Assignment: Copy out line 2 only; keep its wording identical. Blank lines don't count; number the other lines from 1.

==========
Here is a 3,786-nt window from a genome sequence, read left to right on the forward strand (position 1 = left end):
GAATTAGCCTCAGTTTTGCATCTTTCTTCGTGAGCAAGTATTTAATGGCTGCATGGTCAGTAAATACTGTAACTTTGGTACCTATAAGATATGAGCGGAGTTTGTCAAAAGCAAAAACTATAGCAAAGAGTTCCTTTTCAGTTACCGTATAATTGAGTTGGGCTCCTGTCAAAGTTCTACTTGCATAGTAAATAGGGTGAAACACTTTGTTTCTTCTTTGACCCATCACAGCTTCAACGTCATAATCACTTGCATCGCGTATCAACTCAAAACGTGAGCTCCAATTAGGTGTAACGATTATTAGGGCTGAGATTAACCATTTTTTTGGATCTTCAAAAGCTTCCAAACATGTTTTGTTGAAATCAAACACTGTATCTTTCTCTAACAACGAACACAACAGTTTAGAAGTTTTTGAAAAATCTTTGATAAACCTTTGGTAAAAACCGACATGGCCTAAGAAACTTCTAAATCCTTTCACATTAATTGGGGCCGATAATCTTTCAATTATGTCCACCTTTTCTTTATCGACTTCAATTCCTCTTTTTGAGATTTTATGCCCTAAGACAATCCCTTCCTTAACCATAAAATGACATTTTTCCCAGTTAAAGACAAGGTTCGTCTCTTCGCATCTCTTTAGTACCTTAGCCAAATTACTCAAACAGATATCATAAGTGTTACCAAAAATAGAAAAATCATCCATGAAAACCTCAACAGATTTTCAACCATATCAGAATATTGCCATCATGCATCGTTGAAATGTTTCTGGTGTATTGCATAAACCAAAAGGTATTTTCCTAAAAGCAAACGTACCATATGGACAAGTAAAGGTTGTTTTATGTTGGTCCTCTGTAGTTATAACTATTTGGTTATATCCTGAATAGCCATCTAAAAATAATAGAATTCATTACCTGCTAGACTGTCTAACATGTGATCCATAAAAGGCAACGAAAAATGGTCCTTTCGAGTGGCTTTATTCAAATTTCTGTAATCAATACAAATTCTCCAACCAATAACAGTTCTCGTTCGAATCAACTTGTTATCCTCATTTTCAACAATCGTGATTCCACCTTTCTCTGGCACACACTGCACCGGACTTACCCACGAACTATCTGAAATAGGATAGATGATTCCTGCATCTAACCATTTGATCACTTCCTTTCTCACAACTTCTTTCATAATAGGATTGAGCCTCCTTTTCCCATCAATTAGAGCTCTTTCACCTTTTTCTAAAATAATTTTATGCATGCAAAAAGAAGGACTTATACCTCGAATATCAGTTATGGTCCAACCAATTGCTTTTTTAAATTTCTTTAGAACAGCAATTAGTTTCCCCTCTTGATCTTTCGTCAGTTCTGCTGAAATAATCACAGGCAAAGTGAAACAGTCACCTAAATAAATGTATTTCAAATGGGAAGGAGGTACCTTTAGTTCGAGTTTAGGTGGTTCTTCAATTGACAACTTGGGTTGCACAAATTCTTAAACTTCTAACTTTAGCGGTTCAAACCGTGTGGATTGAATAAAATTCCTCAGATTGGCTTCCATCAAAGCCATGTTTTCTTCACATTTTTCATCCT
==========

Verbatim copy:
GAATTAGCCTCAGTTTTGCATCTTTCTTCGTGAGCAAGTATTTAATGGCTGCATGGTCAGTAAATACTGTAACTTTGGTACCTATAAGATATGAGCGGAGTTTGTCAAAAGCAAAAACTATAGCAAAGAGTTCCTTTTCAGTTACCGTATAATTGAGTTGGGCTCCTGTCAAAGTTCTACTTGCATAGTAAATAGGGTGAAACACTTTGTTTCTTCTTTGACCCATCACAGCTTCAACGTCATAATCACTTGCATCGCGTATCAACTCAAAACGTGAGCTCCAATTAGGTGTAACGATTATTAGGGCTGAGATTAACCATTTTTTTGGATCTTCAAAAGCTTCCAAACATGTTTTGTTGAAATCAAACACTGTATCTTTCTCTAACAACGAACACAACAGTTTAGAAGTTTTTGAAAAATCTTTGATAAACCTTTGGTAAAAACCGACATGGCCTAAGAAACTTCTAAATCCTTTCACATTAATTGGGGCCGATAATCTTTCAATTATGTCCACCTTTTCTTTATCGACTTCAATTCCTCTTTTTGAGATTTTATGCCCTAAGACAATCCCTTCCTTAACCATAAAATGACATTTTTCCCAGTTAAAGACAAGGTTCGTCTCTTCGCATCTCTTTAGTACCTTAGCCAAATTACTCAAACAGATATCATAAGTGTTACCAAAAATAGAAAAATCATCCATGAAAACCTCAACAGATTTTCAACCATATCAGAATATTGCCATCATGCATCGTTGAAATGTTTCTGGTGTATTGCATAAACCAAAAGGTATTTTCCTAAAAGCAAACGTACCATATGGACAAGTAAAGGTTGTTTTATGTTGGTCCTCTGTAGTTATAACTATTTGGTTATATCCTGAATAGCCATCTAAAAATAATAGAATTCATTACCTGCTAGACTGTCTAACATGTGATCCATAAAAGGCAACGAAAAATGGTCCTTTCGAGTGGCTTTATTCAAATTTCTGTAATCAATACAAATTCTCCAACCAATAACAGTTCTCGTTCGAATCAACTTGTTATCCTCATTTTCAACAATCGTGATTCCACCTTTCTCTGGCACACACTGCACCGGACTTACCCACGAACTATCTGAAATAGGATAGATGATTCCTGCATCTAACCATTTGATCACTTCCTTTCTCACAACTTCTTTCATAATAGGATTGAGCCTCCTTTTCCCATCAATTAGAGCTCTTTCACCTTTTTCTAAAATAATTTTATGCATGCAAAAAGAAGGACTTATACCTCGAATATCAGTTATGGTCCAACCAATTGCTTTTTTAAATTTCTTTAGAACAGCAATTAGTTTCCCCTCTTGATCTTTCGTCAGTTCTGCTGAAATAATCACAGGCAAAGTGAAACAGTCACCTAAATAAATGTATTTCAAATGGGAAGGAGGTACCTTTAGTTCGAGTTTAGGTGGTTCTTCAATTGACAACTTGGGTTGCACAAATTCTTAAACTTCTAACTTTAGCGGTTCAAACCGTGTGGATTGAATAAAATTCCTCAGATTGGCTTCCATCAAAGCCATGTTTTCTTCACATTTTTCATCCT